Judge grants Epic’s motion to exclude reports and testimony by key Silicon Knights expert.
Though the final resolution of the case is still in dispute, a December 22 ruling by Chief District Judge James Dever III reveal Silicon Knights has suffered a major setback in its suit against Epic Games. The Escapist has obtained a order by the court granting Epic’s motion to exclude the reports and testimony of Terry Lloyd. Lloyd, a Certified Public Accountant and Chartered Financial Analyst, was retained by Silicon Knights “to render an opinion regarding Silicon Knights’ alleged damages.”
The case stems from Silicon Knights’ decision in May 2005 to license the Unreal Engine 3 in developing Too Human for Microsoft. After a particularly embarrassing E3 demo, Silicon Knights rebuilt Epic’s engine, which resulted in a two-year delay for the game. Silicon Knights alleges “during the parties’ license-agreement negotiations, Epic made false representations concerning the license agreement and the functionality of UE3.” The consequent delay, according to Silicon Knights, “caused decreased sales of Too Human, caused Microsoft to end negotiations to develop two sequels… damaged Silicon Knights reputation, and impaired Silicon Knights’ ability to secure future development projects.”
According to the court papers, Lloyd identified over $58 million in damages across six key categories:
- 1) lost royalties due to decrease sales ($6.2 mil)
2) lost publisher bonus ($750k)
3) lost ancillary royalties ($810k)
4) lost profits from sequels ($16+ mil for Too Human II, $14+ mil for Too Human III) and another Sega title, The Ritualyst ($8+ mil)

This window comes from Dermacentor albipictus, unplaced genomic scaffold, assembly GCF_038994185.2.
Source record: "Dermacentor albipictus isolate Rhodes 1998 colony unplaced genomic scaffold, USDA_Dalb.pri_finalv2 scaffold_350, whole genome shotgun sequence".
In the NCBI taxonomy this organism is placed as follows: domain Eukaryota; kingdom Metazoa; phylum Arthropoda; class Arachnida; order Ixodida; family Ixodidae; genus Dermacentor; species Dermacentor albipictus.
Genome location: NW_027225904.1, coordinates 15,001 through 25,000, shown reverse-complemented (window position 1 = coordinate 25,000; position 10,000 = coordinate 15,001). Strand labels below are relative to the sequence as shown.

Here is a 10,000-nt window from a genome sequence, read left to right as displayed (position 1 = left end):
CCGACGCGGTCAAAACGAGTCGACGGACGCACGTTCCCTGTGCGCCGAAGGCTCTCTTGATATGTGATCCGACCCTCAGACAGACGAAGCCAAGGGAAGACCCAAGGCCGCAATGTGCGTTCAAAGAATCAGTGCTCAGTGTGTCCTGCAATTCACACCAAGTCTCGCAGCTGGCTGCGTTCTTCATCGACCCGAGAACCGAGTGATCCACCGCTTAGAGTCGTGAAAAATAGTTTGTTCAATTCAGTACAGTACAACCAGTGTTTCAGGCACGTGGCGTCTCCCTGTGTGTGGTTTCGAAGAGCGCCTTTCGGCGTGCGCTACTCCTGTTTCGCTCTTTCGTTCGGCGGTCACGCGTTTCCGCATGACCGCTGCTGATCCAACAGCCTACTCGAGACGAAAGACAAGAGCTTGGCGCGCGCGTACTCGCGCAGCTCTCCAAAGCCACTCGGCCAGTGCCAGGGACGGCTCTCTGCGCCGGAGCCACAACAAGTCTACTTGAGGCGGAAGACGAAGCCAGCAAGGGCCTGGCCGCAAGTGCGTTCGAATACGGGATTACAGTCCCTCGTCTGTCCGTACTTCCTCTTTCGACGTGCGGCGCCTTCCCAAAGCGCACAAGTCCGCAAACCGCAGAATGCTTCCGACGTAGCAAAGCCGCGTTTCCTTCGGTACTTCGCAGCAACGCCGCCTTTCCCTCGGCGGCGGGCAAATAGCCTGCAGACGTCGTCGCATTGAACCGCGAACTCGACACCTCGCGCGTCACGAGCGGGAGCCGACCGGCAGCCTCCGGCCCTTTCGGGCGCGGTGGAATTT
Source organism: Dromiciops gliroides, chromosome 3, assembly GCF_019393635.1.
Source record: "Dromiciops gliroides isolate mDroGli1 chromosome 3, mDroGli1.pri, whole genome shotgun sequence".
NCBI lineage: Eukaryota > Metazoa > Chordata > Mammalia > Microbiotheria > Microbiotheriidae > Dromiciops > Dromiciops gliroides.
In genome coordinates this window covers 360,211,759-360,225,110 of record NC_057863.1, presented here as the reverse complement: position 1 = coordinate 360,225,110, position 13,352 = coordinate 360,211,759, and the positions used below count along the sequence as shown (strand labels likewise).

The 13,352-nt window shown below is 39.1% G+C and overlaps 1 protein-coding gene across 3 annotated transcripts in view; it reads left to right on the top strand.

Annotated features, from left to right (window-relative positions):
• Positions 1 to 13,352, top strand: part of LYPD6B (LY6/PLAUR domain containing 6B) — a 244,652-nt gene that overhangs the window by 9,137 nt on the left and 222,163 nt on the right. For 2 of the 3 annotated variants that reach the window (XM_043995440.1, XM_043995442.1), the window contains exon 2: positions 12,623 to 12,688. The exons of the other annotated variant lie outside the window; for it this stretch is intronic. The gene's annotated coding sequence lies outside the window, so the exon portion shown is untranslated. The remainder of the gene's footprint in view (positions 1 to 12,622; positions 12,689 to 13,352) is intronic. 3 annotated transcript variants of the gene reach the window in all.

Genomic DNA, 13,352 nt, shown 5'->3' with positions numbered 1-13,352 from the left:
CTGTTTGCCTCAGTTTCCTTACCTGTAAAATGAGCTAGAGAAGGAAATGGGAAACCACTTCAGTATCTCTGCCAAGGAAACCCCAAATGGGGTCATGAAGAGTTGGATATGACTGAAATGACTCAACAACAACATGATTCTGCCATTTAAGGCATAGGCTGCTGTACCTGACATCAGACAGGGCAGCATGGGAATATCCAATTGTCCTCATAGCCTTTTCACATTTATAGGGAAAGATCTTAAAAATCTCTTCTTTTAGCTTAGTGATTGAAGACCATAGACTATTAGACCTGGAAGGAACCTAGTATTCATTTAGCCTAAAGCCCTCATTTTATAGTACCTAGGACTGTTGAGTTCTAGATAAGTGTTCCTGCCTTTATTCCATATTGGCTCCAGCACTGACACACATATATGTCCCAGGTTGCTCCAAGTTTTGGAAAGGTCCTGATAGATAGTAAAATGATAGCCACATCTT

5) cost to develop a new engine ($2.3 mil)
6) economic harm to Silicon Knights’ reputation ($8.9 mil)
The court documents summarize Lloyd’s questionable methodology for determining these damages and Epic’s arguments that Lloyd’s testimony be rejected because he is “not qualified,” his methodologies “do not fit the facts of the case,” and are “unreliable and speculative.” When Silicon Knights countered that Lloyd’s methodology was reliable, Epic replied that they seemed to be “uninformed guesses” and, just to make sure no one missed it, “made up.”
The judge agreed with Epic that Lloyd’s methodology for determining the potential sales of Too Human were based on “his own subjective conclusions about an industry in which he had no prior knowledge or experience.” The smoking gun seems to be that Lloyd did not use the same criteria to determine Too Human‘s potential sales as he did to selecting the titles he used as a yardstick. In plainer terms, Lloyd claimed marketing and genre are key factors in a game’s sales, but, when choosing other titles to measure Too Human‘s potential sales against, did not choose titles that had a similar marketing budget or genre. There are several other mistakes of this sort noted in the documents, including the forced inclusion of blockbusters like Grand Theft Auto IV despite it not meeting any of Lloyd’s selection criteria, and the inclusion of Gears of War on the basis of its “large advertising budget” despite Lloyd not knowing exactly what that budget was.
As to the economic harm to Silicon Knights’ reputation in the industry, the papers reveal Silicon Knights was in talks with Vivendi, Capcom, THQ and Namco and was negotiating development plans for King’s Quest and Sandmim. Lloyd’s methodology for determining the potential value of these projects was similarly unconvincing to the court. Lloyd’s estimation of the costs of developing a new game engine were deemed irrelevant because Microsoft and Sega reimbursed the developer for all such costs, which gives Silicon Knights no ground to seek damages under North Carolina law.
We’re still not quite to the end of this years-long legal battle, but Epic scored a major advantage with this recent ruling. We’ll be sure to keep an eye on further details as they come in.